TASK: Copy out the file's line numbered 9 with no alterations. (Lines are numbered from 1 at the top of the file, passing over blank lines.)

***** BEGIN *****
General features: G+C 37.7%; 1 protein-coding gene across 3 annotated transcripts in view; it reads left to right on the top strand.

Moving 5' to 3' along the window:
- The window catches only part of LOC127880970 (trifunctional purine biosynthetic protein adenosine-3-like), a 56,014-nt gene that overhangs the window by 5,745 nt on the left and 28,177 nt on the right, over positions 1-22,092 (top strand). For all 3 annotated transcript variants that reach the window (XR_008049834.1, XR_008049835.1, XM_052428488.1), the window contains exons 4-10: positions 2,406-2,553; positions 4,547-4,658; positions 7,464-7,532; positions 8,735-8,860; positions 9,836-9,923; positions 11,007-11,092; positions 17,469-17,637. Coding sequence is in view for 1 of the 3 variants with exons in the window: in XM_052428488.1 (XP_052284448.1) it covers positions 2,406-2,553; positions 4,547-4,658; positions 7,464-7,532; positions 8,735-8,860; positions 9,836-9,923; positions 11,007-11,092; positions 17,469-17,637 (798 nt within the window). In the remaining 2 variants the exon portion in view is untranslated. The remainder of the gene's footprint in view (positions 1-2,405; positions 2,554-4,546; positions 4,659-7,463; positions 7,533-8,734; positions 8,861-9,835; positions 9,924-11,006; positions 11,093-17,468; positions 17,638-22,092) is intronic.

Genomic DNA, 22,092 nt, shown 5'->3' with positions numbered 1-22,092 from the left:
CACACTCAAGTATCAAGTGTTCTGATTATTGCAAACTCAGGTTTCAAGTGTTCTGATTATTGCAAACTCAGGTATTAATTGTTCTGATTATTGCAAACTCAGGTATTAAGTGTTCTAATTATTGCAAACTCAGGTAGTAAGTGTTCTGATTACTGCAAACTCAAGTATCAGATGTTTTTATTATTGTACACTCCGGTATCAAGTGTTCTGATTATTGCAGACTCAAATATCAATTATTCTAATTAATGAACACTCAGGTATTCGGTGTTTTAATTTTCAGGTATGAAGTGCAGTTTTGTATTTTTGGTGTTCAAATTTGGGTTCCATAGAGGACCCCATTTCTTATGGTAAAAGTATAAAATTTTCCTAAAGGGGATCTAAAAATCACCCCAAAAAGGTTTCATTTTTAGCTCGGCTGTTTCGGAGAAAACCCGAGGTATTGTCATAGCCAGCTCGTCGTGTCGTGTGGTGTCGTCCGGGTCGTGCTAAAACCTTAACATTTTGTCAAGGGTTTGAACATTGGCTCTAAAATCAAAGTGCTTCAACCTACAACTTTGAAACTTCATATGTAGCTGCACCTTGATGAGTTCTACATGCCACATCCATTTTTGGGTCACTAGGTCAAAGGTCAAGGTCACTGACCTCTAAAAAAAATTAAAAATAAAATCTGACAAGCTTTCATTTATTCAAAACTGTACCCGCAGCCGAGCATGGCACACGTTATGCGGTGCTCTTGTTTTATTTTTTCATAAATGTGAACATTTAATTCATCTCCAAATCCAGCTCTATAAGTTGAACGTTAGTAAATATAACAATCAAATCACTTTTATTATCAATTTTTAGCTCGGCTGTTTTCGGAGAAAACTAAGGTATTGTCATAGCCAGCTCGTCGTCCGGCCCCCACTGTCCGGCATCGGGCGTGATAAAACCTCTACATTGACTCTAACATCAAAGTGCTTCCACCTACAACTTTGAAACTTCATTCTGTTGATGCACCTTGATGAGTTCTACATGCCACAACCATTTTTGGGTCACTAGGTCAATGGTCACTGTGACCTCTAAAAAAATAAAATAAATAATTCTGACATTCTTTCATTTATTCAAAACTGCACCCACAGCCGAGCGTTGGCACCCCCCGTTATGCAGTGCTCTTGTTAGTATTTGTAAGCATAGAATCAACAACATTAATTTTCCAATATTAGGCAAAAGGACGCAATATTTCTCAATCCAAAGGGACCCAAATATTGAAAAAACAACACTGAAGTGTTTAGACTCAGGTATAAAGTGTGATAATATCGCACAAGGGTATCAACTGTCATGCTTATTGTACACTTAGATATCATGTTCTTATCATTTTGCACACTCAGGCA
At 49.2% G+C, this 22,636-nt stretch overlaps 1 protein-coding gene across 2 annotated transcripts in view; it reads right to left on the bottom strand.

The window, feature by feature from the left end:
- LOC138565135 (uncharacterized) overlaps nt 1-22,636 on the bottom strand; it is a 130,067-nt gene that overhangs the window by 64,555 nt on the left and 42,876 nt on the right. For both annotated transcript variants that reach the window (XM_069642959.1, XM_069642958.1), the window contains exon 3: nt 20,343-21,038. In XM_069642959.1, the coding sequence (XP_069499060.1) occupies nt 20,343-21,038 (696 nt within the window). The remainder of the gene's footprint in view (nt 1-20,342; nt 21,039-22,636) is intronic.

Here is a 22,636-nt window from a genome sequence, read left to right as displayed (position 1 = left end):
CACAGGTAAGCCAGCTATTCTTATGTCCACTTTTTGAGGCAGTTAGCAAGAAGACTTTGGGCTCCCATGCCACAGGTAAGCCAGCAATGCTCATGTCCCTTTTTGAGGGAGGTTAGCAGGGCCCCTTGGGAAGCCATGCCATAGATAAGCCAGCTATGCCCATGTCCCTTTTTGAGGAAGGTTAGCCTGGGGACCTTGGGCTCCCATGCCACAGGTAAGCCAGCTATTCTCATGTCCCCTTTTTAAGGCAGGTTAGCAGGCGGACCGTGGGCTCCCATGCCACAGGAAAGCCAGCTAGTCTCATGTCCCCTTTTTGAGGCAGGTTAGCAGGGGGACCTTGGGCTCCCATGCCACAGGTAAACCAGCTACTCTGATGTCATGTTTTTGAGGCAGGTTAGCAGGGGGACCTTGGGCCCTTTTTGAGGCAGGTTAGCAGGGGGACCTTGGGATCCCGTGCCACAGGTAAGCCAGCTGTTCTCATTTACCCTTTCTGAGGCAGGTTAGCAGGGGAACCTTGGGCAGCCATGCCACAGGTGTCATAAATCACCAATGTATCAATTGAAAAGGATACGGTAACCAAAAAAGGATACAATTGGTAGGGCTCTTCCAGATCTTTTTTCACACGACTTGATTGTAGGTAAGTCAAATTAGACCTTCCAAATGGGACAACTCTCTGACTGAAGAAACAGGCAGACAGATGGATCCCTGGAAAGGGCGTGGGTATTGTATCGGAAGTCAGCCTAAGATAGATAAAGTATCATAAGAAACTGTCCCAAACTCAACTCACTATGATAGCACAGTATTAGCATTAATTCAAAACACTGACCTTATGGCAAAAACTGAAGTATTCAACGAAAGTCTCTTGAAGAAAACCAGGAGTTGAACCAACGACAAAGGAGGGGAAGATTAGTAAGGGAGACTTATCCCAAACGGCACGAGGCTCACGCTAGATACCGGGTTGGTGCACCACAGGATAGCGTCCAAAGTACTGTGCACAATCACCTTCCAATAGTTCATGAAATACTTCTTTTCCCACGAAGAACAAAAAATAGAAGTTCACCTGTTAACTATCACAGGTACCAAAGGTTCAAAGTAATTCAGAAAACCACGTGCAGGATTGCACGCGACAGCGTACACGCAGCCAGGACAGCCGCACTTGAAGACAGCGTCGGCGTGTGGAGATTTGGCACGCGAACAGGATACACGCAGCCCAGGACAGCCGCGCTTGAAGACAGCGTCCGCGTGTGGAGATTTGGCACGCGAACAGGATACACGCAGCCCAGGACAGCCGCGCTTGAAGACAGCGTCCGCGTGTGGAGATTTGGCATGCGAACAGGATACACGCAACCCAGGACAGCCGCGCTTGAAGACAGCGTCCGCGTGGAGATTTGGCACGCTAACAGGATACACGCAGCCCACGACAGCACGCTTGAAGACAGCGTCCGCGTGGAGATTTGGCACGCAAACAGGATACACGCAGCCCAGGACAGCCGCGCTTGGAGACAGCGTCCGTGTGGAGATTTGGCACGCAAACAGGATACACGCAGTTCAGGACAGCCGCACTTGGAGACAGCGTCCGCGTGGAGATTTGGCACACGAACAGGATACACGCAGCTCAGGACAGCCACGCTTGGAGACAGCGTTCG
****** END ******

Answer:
Here is a 22,636-nt window from a genome sequence, read left to right as displayed (position 1 = left end):